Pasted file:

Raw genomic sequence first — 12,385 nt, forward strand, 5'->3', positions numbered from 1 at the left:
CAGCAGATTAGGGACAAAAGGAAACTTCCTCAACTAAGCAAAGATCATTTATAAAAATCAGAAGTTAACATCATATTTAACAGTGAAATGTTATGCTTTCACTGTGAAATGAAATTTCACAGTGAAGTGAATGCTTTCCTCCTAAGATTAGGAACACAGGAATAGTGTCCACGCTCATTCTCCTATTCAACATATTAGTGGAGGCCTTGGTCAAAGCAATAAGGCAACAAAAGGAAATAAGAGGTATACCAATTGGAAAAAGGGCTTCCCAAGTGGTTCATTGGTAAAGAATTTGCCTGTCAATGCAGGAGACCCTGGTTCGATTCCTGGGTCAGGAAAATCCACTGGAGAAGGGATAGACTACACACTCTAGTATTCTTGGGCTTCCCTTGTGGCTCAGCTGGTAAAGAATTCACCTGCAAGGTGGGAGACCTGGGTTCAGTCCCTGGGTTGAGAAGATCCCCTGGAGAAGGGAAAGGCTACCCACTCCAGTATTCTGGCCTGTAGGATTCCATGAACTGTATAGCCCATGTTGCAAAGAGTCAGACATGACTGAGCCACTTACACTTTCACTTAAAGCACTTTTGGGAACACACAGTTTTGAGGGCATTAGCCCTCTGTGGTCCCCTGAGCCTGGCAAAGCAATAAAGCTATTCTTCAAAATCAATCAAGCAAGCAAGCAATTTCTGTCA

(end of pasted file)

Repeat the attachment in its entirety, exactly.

Raw genomic sequence first — 12,385 nt, forward strand, 5'->3', positions numbered from 1 at the left:
CAGCAGATTAGGGACAAAAGGAAACTTCCTCAACTAAGCAAAGATCATTTATAAAAATCAGAAGTTAACATCATATTTAACAGTGAAATGTTATGCTTTCACTGTGAAATGAAATTTCACAGTGAAGTGAATGCTTTCCTCCTAAGATTAGGAACACAGGAATAGTGTCCACGCTCATTCTCCTATTCAACATATTAGTGGAGGCCTTGGTCAAAGCAATAAGGCAACAAAAGGAAATAAGAGGTATACCAATTGGAAAAAGGGCTTCCCAAGTGGTTCATTGGTAAAGAATTTGCCTGTCAATGCAGGAGACCCTGGTTCGATTCCTGGGTCAGGAAAATCCACTGGAGAAGGGATAGACTACACACTCTAGTATTCTTGGGCTTCCCTTGTGGCTCAGCTGGTAAAGAATTCACCTGCAAGGTGGGAGACCTGGGTTCAGTCCCTGGGTTGAGAAGATCCCCTGGAGAAGGGAAAGGCTACCCACTCCAGTATTCTGGCCTGTAGGATTCCATGAACTGTATAGCCCATGTTGCAAAGAGTCAGACATGACTGAGCCACTTACACTTTCACTTAAAGCACTTTTGGGAACACACAGTTTTGAGGGCATTAGCCCTCTGTGGTCCCCTGAGCCTGGCAAAGCAATAAAGCTATTCTTCAAAATCAATCAAGCAAGCAAGCAATTTCTGTCA